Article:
We have the Sonora Desert Museum. We have the Pima Air and Space Museum. There is a ton of stuff to do here. The downtown area has really been rejuvenated over the last five to ten years. Tucson is quite the foodie scene right now, so there are a ton of restaurants. We have some completely vegan restaurants, and we have some other amazing restaurants that offer great vegan options, very vegan-friendly. 

The servers are very knowledgeable. And, there’s a Tucson foodie website. They have their own vegan correspondent. So, Death Free Foodie, we follow her on social media. She’s stayed with Our Bed and Breakfast several times and she’s featured us. She’s going to be coming back and doing another interview to feature us again on social media. 

But she writes a whole vegan column. For the Tucson area, new restaurants, and new things to try. We have vegan night markets three or four times a year here. We have a couple of veg fests, so it’s an upcoming vegan scene. There’s just a ton of stuff to do here, especially if you like the outdoors.  

It’s a big golfing destination. We have multiple golf courses in the area. There’s the Tucson Racket Club if you like to play tennis, and Pickleball is huge around town right now, with lots of outdoor places. Again, because we have so much sunshine and it’s so mild, especially during the winter. We do get a lot of winter visitors. We get the snowbirds as we call them, and they’ll flock into town. 

Tucson’s population almost doubles in the winter. In February we have the world-famous Gem and Mineral Show and vendors from all around the world bring their crystals and their rocks and their geodes. It’s top-notch and if anyone is ever interested in lapidary or crystals and rocks, Tucson’s the place to be in February. 

Brighde: It really does sound like such a unique destination. It really has something for everyone. And I was going to ask you about the snowbirds. I was thinking to myself, I bet a lot of Canadians go down there after Christmas.

Colin:  Ya  

Brighde: Yeah, it just sounds like such an interesting place and I love this idea of like somewhere mild to go in the wintertime as well. 

Colin: yeah. 

Brighde: Something I’m curious about is, maybe you mentioned it or I missed it, but how far are you from the town? Like, do you need a car in order to get to where you are?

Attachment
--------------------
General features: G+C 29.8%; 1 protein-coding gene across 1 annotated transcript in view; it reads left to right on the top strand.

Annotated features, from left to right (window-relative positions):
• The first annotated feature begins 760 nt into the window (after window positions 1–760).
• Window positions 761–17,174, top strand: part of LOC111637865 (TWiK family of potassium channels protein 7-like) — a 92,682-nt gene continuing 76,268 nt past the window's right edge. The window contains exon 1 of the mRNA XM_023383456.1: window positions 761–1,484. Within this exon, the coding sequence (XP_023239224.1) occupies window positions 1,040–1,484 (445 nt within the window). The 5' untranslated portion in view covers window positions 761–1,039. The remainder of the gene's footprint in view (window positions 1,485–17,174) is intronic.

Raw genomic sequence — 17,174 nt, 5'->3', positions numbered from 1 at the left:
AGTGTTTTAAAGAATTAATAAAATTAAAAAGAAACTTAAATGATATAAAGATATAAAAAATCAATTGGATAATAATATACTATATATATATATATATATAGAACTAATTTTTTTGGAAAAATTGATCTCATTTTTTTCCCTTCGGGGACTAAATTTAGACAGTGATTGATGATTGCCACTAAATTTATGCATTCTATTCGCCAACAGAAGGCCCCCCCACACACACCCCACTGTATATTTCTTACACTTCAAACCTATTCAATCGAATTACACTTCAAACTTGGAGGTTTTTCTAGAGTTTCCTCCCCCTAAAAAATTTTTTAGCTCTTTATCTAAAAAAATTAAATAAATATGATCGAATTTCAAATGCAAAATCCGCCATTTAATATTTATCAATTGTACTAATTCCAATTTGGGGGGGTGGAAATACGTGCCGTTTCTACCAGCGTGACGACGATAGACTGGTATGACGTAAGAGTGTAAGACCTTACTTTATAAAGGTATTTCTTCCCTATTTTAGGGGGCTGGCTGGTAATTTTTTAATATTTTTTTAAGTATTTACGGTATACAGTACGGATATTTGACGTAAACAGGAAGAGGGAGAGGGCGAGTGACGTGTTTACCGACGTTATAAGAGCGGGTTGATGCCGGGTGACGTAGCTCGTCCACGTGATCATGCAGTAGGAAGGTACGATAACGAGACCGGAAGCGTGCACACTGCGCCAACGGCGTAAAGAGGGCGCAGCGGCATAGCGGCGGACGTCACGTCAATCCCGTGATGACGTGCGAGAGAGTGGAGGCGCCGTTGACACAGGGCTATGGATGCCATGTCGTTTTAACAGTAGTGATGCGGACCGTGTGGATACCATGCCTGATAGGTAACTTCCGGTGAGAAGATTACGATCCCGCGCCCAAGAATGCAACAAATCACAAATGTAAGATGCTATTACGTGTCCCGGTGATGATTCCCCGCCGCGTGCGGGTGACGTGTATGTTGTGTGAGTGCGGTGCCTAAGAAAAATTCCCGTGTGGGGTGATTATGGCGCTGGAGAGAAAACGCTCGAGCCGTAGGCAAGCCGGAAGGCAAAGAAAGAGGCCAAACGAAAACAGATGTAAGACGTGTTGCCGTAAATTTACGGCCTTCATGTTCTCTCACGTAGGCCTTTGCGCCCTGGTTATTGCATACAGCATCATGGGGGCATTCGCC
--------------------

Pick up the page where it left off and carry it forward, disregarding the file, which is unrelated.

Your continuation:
Colin: Yeah, ideally, it’s pretty easy to get to the downtown area. It’s about 20-25 minutes, but it is a straight shot. So, there’s the AZ 210. It’s almost like a mini freeway that skirts along the southern part of the city. So, from us, to get to the downtown area, it’s about 20 to 25 minutes, depending on traffic. 

There are several social events that we go to, and a lot of them are downtown. But, as I said, it’s about 20 minutes to downtown. It’s about 20 to 25 minutes from Tucson Airport. Again, that’s a straight shot because the airport is on the south side of town too. If you wanted to go up to the capital of Arizona, Phoenix, it’s just a two-hour drive from Tucson. 

 If you want to go visit Tombstone, the old shootout of the O.K. Corral that happened in Tombstone, Arizona. That’s an hour southeast of us. Benson and Willcox are all pretty close as well. And as I said before, we’re only 70 miles away from Mexico. So if you wanted to go to Mexico for the day, you could go to Nogales. That’s just about an hour’s drive south of us as well. 

So very, ideally located. There are some wineries in the area too, if people are interested in wine. They do wine tasting. We have a couple of animal sanctuaries in town, that I’ve been to that are very cute, especially if you’ve got kids and you want to go see the pot-bellied pigs or the goats and the horses that are being rescued. 

So we have some good options in town and very centrally located. Although we’re very quietly located, everything is pretty easy to get to with the vehicle, for sure.  

Brighde: I’m wondering if maybe you have many cyclists coming to you? 

Colin: We do. Yes, I’m glad you mentioned that. There is something called The Loop, which is a big paved path around Tucson. We do have a river. It’s dry most of the year, the Rillito River, but in the monsoon season, it flows like crazy. But there is a paved path along all the washes and the main river, and it’s called The Loop, and it’s 135 miles long. 

So. You can walk it, you can run it, you can cycle it, and we have the El Tour de Tucson in November, so it’s just like the Great Bike Race, we have the Tour de Tucson every November, we have the Tucson Marathon as well. So, lots of areas for cyclists, lots of areas for runners, and around the property here there are 100 miles of hiking trails, and there’s also something called Fantasy Island, which is only 10 minutes away. Fantasy Island is for cyclists, off-road cyclists, and mountain bikers.